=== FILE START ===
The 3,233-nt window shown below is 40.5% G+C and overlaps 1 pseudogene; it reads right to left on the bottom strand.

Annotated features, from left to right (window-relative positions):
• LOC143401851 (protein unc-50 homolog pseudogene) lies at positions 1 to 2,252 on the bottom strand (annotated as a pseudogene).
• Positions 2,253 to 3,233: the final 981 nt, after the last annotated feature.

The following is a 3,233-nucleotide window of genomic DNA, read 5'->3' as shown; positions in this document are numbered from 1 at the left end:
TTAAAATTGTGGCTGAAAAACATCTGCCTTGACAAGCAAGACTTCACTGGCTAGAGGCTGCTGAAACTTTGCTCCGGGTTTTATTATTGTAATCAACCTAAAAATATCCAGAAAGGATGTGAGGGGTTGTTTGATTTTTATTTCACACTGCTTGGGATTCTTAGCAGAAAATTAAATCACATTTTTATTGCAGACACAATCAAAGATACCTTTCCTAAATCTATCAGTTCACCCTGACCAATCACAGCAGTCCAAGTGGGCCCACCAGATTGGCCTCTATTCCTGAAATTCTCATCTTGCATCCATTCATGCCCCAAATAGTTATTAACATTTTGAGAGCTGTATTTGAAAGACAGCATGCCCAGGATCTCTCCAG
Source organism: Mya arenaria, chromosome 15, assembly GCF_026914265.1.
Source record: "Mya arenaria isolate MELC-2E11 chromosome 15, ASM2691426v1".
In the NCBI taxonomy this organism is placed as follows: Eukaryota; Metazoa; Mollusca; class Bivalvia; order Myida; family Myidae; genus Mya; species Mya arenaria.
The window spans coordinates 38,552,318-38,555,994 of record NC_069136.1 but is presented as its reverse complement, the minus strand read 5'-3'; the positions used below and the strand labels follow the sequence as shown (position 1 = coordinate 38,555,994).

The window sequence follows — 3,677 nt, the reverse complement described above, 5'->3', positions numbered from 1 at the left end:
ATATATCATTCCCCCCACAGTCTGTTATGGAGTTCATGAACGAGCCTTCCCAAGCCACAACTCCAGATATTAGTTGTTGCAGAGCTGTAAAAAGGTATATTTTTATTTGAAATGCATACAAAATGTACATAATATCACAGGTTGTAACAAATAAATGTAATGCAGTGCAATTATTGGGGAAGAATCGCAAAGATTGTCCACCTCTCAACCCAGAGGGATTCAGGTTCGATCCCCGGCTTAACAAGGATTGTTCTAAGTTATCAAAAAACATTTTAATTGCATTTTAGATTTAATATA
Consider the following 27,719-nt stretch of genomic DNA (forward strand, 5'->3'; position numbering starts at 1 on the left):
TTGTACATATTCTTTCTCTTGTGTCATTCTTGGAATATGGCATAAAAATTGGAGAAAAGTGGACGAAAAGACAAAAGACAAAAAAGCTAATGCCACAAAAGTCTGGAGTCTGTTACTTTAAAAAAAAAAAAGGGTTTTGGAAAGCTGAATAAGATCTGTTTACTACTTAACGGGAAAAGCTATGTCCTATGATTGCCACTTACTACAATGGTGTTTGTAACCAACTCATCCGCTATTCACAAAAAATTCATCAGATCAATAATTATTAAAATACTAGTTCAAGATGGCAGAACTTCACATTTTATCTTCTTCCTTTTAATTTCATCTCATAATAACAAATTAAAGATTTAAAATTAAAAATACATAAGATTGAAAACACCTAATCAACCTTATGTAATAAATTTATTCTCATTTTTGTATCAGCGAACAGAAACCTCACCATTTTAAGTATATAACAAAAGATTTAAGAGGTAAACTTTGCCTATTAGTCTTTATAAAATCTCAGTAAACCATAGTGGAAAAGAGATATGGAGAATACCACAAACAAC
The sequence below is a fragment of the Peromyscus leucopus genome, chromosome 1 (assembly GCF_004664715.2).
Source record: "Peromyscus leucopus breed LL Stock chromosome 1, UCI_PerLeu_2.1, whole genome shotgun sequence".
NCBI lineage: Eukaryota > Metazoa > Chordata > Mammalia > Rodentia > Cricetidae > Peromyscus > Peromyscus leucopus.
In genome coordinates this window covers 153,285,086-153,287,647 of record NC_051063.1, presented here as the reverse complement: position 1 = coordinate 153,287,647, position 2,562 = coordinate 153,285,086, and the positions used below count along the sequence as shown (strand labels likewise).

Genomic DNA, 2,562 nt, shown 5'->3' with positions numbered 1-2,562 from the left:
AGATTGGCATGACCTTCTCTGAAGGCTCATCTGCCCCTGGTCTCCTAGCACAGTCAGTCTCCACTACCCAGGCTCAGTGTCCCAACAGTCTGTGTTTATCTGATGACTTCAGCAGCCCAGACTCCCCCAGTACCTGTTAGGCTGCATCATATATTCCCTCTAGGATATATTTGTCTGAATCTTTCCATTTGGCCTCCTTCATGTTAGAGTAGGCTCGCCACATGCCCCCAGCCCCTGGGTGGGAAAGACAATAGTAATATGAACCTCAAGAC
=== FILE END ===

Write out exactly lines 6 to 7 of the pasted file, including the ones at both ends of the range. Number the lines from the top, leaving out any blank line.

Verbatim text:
TTAAAATTGTGGCTGAAAAACATCTGCCTTGACAAGCAAGACTTCACTGGCTAGAGGCTGCTGAAACTTTGCTCCGGGTTTTATTATTGTAATCAACCTAAAAATATCCAGAAAGGATGTGAGGGGTTGTTTGATTTTTATTTCACACTGCTTGGGATTCTTAGCAGAAAATTAAATCACATTTTTATTGCAGACACAATCAAAGATACCTTTCCTAAATCTATCAGTTCACCCTGACCAATCACAGCAGTCCAAGTGGGCCCACCAGATTGGCCTCTATTCCTGAAATTCTCATCTTGCATCCATTCATGCCCCAAATAGTTATTAACATTTTGAGAGCTGTATTTGAAAGACAGCATGCCCAGGATCTCTCCAG
Source organism: Mya arenaria, chromosome 15, assembly GCF_026914265.1.